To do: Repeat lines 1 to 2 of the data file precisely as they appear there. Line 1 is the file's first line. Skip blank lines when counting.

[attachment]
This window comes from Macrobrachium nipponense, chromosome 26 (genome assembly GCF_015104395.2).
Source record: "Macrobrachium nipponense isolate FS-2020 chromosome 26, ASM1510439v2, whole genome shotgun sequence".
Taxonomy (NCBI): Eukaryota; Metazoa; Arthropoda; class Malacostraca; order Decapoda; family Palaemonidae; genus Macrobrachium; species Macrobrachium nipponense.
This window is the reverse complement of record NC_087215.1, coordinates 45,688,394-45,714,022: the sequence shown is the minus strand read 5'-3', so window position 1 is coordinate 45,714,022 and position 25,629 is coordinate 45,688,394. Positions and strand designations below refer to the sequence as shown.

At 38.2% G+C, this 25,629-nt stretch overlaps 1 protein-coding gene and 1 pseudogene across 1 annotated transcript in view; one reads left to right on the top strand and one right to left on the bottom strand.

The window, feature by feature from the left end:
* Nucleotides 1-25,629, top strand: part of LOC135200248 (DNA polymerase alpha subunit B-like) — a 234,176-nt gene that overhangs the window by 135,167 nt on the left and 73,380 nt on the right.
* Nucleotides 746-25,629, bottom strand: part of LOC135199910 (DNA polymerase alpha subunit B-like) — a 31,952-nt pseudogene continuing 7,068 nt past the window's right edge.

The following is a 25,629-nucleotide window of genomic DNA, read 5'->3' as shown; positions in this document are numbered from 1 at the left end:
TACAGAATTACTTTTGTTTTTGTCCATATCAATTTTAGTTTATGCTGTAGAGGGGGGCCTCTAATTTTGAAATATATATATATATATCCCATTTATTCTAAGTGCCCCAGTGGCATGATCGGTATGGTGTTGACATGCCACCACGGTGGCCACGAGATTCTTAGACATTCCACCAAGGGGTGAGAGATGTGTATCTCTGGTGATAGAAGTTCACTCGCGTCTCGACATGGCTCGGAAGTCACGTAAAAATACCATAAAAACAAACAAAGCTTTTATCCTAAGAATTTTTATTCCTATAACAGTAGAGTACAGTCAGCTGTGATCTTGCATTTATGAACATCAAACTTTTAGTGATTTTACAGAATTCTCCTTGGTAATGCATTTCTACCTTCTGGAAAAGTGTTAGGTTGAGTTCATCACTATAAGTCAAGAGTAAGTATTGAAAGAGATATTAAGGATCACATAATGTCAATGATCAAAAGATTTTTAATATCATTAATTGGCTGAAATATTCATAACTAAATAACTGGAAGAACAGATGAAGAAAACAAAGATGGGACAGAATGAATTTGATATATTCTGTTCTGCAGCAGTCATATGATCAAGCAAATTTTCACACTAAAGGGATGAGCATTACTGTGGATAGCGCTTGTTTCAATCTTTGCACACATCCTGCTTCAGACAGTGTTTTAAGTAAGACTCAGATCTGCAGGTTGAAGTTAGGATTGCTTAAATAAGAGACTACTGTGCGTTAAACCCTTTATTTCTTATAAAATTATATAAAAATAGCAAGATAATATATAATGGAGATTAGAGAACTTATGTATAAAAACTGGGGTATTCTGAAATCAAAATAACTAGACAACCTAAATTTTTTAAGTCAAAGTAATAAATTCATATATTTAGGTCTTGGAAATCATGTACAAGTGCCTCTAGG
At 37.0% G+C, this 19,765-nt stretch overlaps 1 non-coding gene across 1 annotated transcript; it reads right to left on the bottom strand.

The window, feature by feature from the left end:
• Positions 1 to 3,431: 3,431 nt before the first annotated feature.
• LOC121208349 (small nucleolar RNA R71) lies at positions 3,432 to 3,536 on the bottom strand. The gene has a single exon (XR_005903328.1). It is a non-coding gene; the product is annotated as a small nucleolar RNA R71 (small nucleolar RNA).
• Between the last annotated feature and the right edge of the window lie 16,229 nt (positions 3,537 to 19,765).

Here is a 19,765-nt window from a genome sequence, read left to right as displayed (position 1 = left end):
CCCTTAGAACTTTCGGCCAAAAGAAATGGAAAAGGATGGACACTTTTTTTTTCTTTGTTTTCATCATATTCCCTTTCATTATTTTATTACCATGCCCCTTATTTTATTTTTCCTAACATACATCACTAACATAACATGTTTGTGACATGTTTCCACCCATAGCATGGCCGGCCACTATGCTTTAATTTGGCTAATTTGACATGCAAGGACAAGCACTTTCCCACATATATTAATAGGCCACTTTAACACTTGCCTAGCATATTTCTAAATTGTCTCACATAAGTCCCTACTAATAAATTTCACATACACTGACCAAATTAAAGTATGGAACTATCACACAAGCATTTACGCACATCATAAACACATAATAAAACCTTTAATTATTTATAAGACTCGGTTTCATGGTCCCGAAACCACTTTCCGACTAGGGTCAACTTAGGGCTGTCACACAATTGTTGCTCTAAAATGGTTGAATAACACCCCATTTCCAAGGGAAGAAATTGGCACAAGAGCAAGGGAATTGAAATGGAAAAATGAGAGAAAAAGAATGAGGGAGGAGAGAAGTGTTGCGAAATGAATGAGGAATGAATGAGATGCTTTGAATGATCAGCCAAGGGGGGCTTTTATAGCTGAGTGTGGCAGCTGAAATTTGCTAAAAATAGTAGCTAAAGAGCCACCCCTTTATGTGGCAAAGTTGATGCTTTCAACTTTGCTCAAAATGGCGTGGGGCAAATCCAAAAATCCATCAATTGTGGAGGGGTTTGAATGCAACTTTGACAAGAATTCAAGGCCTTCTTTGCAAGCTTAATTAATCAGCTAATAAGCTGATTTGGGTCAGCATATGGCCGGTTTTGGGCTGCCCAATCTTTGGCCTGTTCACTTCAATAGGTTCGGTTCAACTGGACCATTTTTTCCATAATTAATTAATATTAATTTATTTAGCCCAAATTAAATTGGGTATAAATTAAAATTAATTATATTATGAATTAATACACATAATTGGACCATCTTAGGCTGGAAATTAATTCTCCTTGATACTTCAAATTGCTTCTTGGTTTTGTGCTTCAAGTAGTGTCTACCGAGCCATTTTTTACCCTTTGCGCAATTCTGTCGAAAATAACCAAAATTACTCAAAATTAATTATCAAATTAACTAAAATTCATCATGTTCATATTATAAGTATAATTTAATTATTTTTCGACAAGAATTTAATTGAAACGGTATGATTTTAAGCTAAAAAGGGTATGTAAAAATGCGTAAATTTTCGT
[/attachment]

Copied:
This window comes from Macrobrachium nipponense, chromosome 26 (genome assembly GCF_015104395.2).
Source record: "Macrobrachium nipponense isolate FS-2020 chromosome 26, ASM1510439v2, whole genome shotgun sequence".